Author: Anne Barwell
Publisher: Dreamspinner Press
Cover Artist: Anne Cain
Rating: 4.00 of 5 Stars
Publication Date: 08/27/2012
Length: Novel (~ 50K-100K)
Sequel to Cat’s Quill
Tomas and Cathal have escaped from Naearu, Cathal’s mystical homeworld, but happily ever after is never as straightforward in real life as it is in books. Then again, most people don’t deal with the complication of a lover who’s magically bound to a tree or have an interfering cat for a cousin.
With Naearu’s police force, the Falcons, still after Cathal, he can’t go home. Now that he and Tomas have consummated their relationship, Cathal’s abilities are evolving and changing to the point that Tomas can sense them. And until the oak portal closes, Cathal—and his new life with Tomas—are in limbo, as Cathal can’t expect Tomas to stay with someone who can never venture past the property line. Will he and Tomas ever get to follow through on their engagement?
This is the sequel to Cat’s Quill, and I strongly recommend they be read in order. Magic’s Muse is not a standalone novel, even though there is some reprising of what happened in Cat’s Quill, it makes far more sense to read the first book where Tomas and Cathal, and their problems, are introduced.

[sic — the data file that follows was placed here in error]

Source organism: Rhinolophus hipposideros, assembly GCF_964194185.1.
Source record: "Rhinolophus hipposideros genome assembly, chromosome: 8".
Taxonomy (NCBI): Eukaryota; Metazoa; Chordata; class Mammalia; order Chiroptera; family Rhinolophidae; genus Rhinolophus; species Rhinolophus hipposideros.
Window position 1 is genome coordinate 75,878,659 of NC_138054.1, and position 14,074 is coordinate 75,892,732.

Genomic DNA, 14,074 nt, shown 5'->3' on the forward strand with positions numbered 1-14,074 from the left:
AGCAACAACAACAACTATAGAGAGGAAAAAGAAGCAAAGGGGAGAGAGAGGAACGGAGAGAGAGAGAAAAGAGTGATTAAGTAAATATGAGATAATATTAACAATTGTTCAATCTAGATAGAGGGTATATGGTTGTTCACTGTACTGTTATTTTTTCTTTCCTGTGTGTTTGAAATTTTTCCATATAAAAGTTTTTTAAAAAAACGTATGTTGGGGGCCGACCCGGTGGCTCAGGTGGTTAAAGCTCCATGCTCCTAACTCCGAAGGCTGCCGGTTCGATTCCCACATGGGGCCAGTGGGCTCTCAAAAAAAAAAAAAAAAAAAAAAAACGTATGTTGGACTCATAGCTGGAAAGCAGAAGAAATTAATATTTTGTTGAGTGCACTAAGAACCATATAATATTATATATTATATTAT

In Magic’s Muse Cathal and Tomas are back from their less than pleasant time in Naearu, but they still have difficulties to face. Cathal is not yet free of the binding that keeps him close to the oak tree, and the portal has not yet closed. With the portal still open they are still vulnerable to attack, which adds to the tension. Tomas is still trying to understand certain things that happened and are happening, as well as navigating his relationship with Cathal. More realities impinge such as Cathal’s refusal to be a ‘kept man’, and his inability to move far from the oak tree.
The reprising slows things a little, as does various characters catching each other up on what happened while they were in Naearu, and what it means, especially for Cathal and Tomas and their future together. I admit I wanted a little less talking and more action in this novel.
However, I was pleased to see that Tomas had grown somewhat as person, though he still fell back on his innate insecurity and uncertainty enough that it did not feel as if he’d had a personality transplant. Cathal and Tomas are lovely together, and for me this is the strength of the novel. I wanted them to have a HEA.
Overall this is a pleasant fantasy read, with engaging characters and a sweet romance at its heart.
I would like to thank the publisher for providing me with the eARC of this title in exchange for my honest opinion.
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